The Yoke eBook

This eBook from the Gutenberg Project consists of approximately 582 pages of information about The Yoke.

He took the reins from his servitor’s hands and turned again toward Rachel.

“I go forth to hunt, and there is danger in that pastime.  I may not return.  It would be most fitting to bid me a tender farewell, but thou art cruel.  Nevertheless, I shall care for myself most diligently this day, and return to thee in Memphis by nightfall.  Farewell!” He sprang into his chariot and, urging his horses, pursued the far-away procession at a gallop.

Unas was already at the Nile-side, preparing to return to Memphis.  To Rachel it seemed as if she had been set free for a moment, that her efforts to escape and her inevitable capture might amuse her tormentor.  And after the manner of the miserable captive so beset, she seized upon the momentary release and sought to fly.  The three little Hebrews clung to her—­the one that had answered Har-hat weeping bitterly and remorsefully.

“Nay, weep not,” she said in a hurried whisper.  “It would have ended just the same.  Heard ye not what he said concerning a husband?  But let me go!  Let Rachel hide ere the serving men return!”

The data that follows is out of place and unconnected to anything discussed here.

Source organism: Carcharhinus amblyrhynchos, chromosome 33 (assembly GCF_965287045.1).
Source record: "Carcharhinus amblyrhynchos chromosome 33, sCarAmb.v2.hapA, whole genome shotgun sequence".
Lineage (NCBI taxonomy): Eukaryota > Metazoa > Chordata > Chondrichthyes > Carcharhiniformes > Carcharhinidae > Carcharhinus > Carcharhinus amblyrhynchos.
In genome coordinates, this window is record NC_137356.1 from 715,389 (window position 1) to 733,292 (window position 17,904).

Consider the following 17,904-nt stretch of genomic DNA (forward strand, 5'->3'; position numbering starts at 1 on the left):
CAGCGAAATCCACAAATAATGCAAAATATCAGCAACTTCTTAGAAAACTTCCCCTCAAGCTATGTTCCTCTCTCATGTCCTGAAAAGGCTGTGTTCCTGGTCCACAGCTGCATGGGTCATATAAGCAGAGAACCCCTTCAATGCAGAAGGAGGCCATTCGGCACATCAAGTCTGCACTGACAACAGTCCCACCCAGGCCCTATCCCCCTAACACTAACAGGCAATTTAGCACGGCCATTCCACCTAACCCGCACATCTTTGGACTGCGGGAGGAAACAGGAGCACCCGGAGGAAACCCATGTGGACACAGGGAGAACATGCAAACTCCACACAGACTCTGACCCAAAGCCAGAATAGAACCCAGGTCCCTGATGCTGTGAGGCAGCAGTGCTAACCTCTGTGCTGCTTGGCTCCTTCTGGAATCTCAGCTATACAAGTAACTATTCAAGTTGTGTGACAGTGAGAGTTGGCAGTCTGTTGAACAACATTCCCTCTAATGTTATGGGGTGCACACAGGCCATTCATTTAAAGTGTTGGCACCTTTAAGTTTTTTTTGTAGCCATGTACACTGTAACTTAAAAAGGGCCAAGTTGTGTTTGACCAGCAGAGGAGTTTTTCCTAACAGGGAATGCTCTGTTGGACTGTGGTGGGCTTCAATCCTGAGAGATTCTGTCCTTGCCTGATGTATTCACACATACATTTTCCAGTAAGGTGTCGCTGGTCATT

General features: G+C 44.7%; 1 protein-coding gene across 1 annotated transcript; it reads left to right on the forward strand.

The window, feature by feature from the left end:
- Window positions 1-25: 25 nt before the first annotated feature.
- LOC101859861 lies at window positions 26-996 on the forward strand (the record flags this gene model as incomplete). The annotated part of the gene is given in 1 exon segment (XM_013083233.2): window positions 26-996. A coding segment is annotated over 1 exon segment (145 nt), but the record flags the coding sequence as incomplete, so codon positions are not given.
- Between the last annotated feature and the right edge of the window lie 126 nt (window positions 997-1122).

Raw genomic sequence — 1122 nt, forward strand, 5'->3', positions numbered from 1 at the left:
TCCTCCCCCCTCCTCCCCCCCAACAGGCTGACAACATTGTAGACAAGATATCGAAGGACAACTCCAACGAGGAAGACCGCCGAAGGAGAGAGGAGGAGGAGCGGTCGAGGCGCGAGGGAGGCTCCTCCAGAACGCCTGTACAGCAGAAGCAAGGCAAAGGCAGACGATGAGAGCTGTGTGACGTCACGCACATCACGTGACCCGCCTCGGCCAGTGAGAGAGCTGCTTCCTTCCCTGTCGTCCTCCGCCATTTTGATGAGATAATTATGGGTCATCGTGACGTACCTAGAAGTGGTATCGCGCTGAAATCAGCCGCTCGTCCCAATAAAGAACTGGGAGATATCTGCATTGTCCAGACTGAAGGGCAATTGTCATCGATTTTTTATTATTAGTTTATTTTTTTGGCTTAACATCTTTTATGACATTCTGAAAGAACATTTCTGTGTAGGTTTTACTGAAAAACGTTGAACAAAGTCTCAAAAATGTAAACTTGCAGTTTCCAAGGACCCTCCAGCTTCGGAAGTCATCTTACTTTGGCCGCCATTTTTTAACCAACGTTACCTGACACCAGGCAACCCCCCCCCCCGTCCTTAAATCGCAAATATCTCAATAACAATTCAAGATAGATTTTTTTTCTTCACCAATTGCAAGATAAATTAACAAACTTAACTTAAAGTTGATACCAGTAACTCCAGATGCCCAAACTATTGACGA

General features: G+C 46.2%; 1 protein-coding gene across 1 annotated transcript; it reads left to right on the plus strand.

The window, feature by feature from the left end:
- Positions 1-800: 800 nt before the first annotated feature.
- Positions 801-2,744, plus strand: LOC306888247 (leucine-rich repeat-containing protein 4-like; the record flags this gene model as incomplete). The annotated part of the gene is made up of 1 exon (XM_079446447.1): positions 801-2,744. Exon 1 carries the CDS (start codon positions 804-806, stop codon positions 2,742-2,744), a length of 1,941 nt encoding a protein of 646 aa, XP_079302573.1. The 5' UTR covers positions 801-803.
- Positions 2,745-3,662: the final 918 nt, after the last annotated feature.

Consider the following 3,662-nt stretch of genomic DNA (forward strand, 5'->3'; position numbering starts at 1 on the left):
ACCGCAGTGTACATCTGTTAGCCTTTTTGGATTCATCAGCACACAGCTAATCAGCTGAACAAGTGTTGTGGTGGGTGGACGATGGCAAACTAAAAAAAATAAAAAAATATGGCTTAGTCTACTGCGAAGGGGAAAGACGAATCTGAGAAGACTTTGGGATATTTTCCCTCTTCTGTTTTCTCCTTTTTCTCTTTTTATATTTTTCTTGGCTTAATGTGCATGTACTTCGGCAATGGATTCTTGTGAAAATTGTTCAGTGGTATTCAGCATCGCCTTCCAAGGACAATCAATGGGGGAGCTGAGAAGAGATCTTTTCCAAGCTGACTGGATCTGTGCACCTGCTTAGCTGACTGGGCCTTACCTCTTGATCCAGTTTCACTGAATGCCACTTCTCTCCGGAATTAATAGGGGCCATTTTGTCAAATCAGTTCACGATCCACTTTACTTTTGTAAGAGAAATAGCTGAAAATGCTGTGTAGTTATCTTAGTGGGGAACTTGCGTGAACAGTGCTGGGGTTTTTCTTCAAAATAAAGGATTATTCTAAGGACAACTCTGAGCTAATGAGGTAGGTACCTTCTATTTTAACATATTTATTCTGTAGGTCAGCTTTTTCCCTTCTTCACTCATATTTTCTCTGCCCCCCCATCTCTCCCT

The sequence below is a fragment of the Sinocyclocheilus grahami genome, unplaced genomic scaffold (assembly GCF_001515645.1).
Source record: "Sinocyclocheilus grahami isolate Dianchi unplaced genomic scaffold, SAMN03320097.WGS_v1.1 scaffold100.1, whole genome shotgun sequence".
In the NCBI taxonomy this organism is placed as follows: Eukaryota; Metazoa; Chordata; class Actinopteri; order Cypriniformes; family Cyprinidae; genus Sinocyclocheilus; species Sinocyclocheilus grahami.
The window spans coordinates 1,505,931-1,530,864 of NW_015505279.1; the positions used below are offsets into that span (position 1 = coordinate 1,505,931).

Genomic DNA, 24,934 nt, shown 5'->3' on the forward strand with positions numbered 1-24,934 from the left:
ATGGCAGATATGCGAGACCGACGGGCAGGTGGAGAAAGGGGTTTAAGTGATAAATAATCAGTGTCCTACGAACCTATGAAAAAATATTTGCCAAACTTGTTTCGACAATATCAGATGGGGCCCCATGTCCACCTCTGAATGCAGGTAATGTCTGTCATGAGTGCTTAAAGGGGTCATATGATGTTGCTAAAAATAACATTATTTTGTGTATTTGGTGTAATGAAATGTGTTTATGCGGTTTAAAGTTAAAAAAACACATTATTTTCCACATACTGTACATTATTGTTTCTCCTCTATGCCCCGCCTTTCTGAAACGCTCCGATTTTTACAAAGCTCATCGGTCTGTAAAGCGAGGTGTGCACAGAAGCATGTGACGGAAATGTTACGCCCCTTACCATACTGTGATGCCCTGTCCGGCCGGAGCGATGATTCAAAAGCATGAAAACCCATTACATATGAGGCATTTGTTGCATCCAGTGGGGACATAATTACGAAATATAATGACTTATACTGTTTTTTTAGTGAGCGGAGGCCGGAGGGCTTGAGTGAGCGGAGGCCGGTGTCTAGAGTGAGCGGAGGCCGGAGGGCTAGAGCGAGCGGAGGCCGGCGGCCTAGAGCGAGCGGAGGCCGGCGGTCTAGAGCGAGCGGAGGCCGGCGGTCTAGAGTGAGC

She undid their arms and ran back toward the quarries.  For a moment the children hesitated and then they pursued her, crying in an undertone as they ran.  Past the stone-pits, up the winding valley she fled until she reached the encampment and her own tent.

The women saw her come and old Deborah, who was preparing vegetables for the noonday meal, left the fires and hastened to the shelter.  There, Rachel, choking with terror and tears, gave the story of the morning.

Deborah made no interruption and after the disjointed and unhappy recital was complete, she sat for some moments, motionless and silent.  Then she arose and made as if to leave the tent, but Rachel caught at her hand in affright.

“Nay, be not so frightened,” the old woman said soothingly.  “I go to look for Atsu.  He will come in a little while.”

With that, she went forth.  After a time—­more than two hours, in truth, but infinitely longer to Rachel, the voice of the taskmaster was heard without, talking with Deborah.  He was permitting no curb to the expression of his rage.

“The gods rend his heart to ribbons!” he panted after a tempest of anathema.  “Curse the insatiate brute!  Is there not enough of Egypt’s women who are willingly loose that he must destroy the purest spirit on earth?  He shall not have her, if I take his life to save her!”

After a moment’s savage rumination, he broke out again.

“He has us on the hip!  We shall be put to it to hide her away from him now.  Do thou go to her—­nay, I will go.”

Rachel heard him enter the tent and walk across the matting on the floor.  She flung her arm over her face and huddled closer to the linen-covered heap of straw against which she had thrown herself.  Even the eyes of the taskmaster were intolerable, in her shame.  Atsu plunged into the heart of his subject at once.

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The Yoke from Project Gutenberg. Public domain.
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